Indeed, the only “sin” China has committed is that its development model is too successful, elevating the economy to No 2 in nominal GDP terms and the biggest in purchasing power parity terms within a generation.
China was a “good guy” when it was producing labor-intensive or low-technology products such as garments. It only became the world’s “greatest threat” when it was able to produce high-technology goods that were competitive with those produced in the US.
Against this backdrop, it would be foolish for the US and its allies to think they can coerce China into behaving like them. China is too big and will not be bullied without a fight. More noteworthy is that China has never shown any indication that it plans to dominate the world – that sinister picture was invented by the anti-China crowd in the West. If anything, China has promoted globalization, and thereby a shared future for all countries.
The fact of the matter is China’s unique “socialist market economy” has made the country what it is today, becoming an economic, technology and military power. In this regard, there is no reason for China to change its ideology and development architectures more to America’s liking.
And China has never suggested that it wants to become more like the US. The opposite might be true in light of former Chinese president Hu Jintao’s comment about liberal democracy being a “dead end” in China. Hu had a point; the US ideology would not only be dysfunctional but could destroy the country.
First, getting a consensus on any policy would be time-consuming, a luxury that China cannot afford. For example, poverty eradication requires timely and effective policies that only a strong or authoritarian government can implement. While the US may be “horrified” by this stance, it brought huge benefits to China and around the world.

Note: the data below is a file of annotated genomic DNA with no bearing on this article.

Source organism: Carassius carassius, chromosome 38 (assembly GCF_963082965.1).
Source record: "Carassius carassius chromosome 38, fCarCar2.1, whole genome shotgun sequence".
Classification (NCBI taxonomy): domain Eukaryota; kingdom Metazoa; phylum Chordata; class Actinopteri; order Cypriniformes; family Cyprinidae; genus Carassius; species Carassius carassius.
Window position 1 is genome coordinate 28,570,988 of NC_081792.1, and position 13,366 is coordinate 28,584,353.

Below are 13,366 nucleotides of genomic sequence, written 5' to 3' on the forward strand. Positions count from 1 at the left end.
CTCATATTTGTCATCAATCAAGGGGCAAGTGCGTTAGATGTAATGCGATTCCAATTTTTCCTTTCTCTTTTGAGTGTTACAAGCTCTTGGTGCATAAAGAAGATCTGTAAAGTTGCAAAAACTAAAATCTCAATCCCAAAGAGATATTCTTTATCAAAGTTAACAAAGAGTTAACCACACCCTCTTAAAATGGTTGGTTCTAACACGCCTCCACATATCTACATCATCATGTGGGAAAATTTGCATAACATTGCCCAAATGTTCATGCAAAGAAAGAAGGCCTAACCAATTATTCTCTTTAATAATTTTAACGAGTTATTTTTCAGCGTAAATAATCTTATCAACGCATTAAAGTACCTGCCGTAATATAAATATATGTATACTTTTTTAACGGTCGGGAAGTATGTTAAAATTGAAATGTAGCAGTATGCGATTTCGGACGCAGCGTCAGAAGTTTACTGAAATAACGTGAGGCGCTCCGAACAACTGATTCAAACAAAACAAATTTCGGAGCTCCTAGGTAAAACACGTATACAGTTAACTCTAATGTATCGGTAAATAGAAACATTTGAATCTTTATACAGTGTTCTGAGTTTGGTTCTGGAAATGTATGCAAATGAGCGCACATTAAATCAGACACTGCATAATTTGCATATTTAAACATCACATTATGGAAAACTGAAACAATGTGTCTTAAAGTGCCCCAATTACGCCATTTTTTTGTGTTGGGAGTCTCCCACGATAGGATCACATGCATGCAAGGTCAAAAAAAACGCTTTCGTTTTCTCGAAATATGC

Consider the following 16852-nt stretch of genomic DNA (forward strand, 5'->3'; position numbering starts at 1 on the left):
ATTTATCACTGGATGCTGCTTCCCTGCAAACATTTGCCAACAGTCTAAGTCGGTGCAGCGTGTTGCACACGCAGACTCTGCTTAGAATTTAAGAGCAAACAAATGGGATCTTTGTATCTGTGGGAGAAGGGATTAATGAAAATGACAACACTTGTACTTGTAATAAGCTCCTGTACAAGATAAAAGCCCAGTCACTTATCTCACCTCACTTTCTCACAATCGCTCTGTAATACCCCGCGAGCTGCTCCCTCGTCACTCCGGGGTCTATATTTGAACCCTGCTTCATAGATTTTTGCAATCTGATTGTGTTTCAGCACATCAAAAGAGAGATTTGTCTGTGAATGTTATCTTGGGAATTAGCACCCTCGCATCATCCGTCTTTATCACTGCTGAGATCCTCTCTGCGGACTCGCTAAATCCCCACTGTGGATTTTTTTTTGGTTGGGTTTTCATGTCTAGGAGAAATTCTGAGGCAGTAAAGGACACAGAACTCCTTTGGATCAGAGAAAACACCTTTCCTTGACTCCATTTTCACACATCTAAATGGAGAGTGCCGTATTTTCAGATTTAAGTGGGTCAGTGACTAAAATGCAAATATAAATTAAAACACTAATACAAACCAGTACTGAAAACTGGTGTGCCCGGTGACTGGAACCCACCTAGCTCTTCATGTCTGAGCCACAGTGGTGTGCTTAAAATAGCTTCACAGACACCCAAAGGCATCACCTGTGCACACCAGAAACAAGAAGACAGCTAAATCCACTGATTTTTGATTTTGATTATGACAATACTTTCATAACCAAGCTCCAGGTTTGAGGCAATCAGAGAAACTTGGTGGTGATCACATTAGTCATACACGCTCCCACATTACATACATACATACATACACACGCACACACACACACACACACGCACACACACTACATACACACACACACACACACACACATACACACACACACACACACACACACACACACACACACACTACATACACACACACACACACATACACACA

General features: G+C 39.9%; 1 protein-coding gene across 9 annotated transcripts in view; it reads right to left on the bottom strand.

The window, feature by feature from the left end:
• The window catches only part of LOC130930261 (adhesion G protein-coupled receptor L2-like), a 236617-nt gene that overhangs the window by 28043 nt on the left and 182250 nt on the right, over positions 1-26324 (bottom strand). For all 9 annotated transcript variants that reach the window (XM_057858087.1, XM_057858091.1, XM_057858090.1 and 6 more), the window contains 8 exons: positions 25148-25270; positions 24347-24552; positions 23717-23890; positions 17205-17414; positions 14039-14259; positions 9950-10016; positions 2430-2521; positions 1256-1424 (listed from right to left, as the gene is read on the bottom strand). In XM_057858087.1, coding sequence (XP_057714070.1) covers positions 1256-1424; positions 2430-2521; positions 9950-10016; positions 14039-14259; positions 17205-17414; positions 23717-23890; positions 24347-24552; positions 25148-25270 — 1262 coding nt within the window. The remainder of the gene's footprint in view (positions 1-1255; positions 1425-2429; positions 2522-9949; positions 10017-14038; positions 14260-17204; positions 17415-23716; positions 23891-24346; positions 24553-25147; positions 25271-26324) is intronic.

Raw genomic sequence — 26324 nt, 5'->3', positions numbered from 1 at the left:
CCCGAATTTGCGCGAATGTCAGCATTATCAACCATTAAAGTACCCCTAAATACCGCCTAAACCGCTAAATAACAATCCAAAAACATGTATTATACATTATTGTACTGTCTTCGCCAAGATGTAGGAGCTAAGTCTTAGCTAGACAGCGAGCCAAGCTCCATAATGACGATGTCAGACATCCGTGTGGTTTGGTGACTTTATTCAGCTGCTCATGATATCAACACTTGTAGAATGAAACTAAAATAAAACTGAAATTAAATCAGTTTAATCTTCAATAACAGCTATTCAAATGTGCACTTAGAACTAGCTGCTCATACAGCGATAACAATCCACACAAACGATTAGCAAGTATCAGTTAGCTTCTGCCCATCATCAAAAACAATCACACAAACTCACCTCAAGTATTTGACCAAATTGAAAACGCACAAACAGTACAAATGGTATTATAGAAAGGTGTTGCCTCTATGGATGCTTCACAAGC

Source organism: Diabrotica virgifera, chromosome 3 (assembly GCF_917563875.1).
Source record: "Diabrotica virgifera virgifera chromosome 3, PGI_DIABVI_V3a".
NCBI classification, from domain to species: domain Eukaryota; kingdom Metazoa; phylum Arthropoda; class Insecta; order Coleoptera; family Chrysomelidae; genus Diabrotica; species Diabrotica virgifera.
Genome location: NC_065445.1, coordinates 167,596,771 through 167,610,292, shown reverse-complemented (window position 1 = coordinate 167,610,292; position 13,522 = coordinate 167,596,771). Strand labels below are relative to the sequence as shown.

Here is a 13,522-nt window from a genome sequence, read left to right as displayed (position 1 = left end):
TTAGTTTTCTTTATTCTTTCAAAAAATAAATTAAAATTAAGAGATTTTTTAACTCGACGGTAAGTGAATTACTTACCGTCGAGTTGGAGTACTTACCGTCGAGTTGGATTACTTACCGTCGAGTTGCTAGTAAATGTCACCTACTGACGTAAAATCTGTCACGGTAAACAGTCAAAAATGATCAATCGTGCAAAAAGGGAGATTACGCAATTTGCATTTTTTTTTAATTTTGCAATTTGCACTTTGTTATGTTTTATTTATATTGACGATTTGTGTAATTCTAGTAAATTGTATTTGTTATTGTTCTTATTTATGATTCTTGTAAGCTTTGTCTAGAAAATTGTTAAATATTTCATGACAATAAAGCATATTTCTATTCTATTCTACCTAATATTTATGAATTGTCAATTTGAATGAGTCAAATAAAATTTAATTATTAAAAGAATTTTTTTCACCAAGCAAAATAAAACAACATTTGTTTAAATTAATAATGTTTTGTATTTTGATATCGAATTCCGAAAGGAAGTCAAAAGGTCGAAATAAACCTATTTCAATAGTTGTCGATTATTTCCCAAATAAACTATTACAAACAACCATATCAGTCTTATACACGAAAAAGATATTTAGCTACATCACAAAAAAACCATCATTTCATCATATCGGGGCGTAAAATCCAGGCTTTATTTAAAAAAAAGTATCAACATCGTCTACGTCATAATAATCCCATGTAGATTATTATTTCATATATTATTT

For the first time in China’s history, starvation became a thing of the past. China’s remarkable economic achievement has contributed to 30% of global growth since 2009.
Second, democracy would bring chaos, potentially tearing China apart, as its history has shown. Unlike people in the West and Japan, the Chinese had no experience with democratic values in which people with opposing views can debate their differences. Instead, they might settle their differences with devastating violence, as has happened in the past.
This can be seen in Hong Kong, where so-called “pro-democracy” activists resorted to violence and attacked people who disagreed with them, plunging the city into a “no man’s land” until the central Chinese government passed the national security law to prevent “anarchists” and their foreign backers from destroying it.
China should and must continue to “do it my way,” no matter what the West wants. Unless it is willing to risk a full-blown military war against China, being “tough” on the Communist regime will not change it.
Ken Moak taught economic theory, public policy and globalization at university level for 33 years. He co-authored a book titled China’s Economic Rise and Its Global Impact in 2015. His second book, Developed Nations and the Economic Impact of Globalization, was published by Palgrave McMillan Springer.